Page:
Gloucestershire has a wide range of museums that will help you catch a flavour of the county's rich heritage. Most of the larger centres in Gloucestershire have a museum displaying artefacts outlining the history of their district.

The Gloucester Folk Museum is housed in timber-framed buildings and explains local crafts and folklore while Cheltenham Art Gallery and Museum has a renowned local arts and crafts movement collection. There are also some more specialist museums such as the National Waterways Museum in Gloucester Docks explaining the history and operation of inland waterways. The Dean Heritage Centre is a museum of forest life set by a mill pond in a wooded valley at Soudley while the Cotswold Heritage Centre has a collection of old farm wagons housed in an old prison at Northleach. This Cotswold town is also home to Keith Hardings World of Mechanical Music, a living museum of self-playing instruments.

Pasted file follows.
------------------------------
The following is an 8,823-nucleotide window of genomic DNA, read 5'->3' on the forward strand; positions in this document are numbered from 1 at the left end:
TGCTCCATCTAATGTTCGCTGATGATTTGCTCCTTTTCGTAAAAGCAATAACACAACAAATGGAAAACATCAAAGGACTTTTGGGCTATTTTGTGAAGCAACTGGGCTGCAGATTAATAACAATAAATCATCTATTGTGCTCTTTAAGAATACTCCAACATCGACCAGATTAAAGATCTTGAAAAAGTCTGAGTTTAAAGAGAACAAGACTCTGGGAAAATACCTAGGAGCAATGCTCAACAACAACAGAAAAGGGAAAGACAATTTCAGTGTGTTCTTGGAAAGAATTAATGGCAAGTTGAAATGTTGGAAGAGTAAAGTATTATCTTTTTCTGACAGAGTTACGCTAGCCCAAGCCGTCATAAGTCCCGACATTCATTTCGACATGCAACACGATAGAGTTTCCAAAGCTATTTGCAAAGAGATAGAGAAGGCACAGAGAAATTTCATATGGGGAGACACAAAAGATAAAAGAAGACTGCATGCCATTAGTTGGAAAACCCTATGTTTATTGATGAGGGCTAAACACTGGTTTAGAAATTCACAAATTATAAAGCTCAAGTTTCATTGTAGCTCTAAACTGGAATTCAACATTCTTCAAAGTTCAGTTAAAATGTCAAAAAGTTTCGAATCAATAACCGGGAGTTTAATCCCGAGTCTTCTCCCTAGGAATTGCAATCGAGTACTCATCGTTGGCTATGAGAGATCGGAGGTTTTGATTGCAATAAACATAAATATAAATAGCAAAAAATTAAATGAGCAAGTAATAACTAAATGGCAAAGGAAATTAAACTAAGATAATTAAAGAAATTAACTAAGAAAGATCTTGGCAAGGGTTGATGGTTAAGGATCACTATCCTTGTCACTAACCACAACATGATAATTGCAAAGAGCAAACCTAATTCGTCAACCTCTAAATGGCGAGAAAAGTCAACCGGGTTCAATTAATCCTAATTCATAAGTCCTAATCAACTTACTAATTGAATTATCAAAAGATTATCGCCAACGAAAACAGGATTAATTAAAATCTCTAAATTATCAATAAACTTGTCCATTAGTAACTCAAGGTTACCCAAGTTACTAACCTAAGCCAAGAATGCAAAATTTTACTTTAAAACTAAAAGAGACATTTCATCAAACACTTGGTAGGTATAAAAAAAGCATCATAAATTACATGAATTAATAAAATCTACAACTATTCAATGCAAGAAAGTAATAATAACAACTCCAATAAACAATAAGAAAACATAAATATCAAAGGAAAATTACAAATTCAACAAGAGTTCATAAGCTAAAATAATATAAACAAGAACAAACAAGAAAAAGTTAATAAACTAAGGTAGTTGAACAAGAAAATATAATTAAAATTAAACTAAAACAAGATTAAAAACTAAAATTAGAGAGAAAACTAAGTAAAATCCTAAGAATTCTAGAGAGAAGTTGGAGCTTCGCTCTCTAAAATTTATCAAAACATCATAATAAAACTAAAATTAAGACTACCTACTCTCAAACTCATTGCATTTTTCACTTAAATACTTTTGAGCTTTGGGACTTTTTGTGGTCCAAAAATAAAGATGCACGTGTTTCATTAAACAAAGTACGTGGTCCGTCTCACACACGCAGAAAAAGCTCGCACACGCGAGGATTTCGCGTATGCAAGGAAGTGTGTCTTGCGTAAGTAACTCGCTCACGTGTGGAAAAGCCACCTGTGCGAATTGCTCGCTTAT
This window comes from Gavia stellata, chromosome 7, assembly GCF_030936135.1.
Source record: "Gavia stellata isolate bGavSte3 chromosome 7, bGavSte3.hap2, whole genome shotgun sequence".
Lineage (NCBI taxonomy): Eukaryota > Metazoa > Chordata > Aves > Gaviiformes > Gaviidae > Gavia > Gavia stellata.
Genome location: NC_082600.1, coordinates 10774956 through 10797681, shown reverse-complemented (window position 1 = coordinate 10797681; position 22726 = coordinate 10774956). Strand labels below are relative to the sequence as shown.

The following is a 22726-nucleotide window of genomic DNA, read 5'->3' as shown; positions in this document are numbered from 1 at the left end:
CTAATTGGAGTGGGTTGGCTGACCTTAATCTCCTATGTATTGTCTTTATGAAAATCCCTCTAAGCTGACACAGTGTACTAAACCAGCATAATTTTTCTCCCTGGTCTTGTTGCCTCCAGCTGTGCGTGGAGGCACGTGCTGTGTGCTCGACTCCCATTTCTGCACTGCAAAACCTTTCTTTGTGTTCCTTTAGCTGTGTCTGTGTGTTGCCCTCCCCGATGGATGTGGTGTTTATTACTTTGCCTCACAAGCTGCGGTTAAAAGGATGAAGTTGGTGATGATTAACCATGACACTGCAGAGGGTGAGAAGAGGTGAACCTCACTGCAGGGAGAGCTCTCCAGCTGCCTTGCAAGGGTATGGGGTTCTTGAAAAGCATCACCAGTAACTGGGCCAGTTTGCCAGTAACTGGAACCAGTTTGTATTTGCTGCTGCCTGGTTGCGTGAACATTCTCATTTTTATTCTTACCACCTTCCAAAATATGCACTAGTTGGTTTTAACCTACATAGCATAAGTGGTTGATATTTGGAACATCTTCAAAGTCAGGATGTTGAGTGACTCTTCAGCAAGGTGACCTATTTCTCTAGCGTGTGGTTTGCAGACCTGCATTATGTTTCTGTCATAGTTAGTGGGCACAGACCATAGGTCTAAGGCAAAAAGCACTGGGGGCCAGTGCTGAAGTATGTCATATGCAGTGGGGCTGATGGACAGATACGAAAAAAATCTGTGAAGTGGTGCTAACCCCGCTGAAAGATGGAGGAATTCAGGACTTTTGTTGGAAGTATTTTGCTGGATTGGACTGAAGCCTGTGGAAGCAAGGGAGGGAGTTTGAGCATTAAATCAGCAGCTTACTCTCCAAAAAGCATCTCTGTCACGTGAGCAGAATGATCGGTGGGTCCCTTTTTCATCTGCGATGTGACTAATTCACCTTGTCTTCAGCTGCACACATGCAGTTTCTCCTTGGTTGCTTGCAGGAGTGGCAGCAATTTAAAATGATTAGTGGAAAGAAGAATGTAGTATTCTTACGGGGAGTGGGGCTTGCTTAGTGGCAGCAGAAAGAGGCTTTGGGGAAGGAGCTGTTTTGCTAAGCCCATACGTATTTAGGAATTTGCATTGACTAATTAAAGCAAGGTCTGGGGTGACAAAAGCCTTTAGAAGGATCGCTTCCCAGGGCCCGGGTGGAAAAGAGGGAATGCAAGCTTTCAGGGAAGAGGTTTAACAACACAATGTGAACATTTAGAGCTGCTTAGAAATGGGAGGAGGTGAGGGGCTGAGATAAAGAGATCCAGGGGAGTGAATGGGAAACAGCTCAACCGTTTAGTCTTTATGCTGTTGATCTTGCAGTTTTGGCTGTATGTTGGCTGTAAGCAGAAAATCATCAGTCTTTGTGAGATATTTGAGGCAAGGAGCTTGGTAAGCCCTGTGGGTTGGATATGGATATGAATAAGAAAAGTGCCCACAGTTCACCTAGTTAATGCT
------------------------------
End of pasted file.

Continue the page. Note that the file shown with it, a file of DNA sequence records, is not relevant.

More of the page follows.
At Newent the Shambles Museum is set out as a complete set of Victorian shops, cobbled streets, gas lamps and alleyways. The John Moore Museum at Tewkesbury is devoted to nature conservation and at Berkeley the Jenner Museum is dedicated to the memory of Edward Jenner, the discoverer of a vaccination against smallpox.

The county has much to offer the railway enthusiast. The Forest of Dean was once criss-crossed with miles of small mineral railways to transport coal, and you can explore many of these routes today, on foot or by bike. The Dean Forest Railway near Lydney has a museum of related information and offers regular steam and diesel trips over 2 miles of track. On the Cotswolds the Gloucestershire/Warwickshire Railway at Toddington has a restored station, signal box and goods shed and offers a 10-mile round trip on regular steam days. The nearby Winchcombe Railway Museum has a fascinating collection of railway memorabilia in a half-acre Cotswold garden.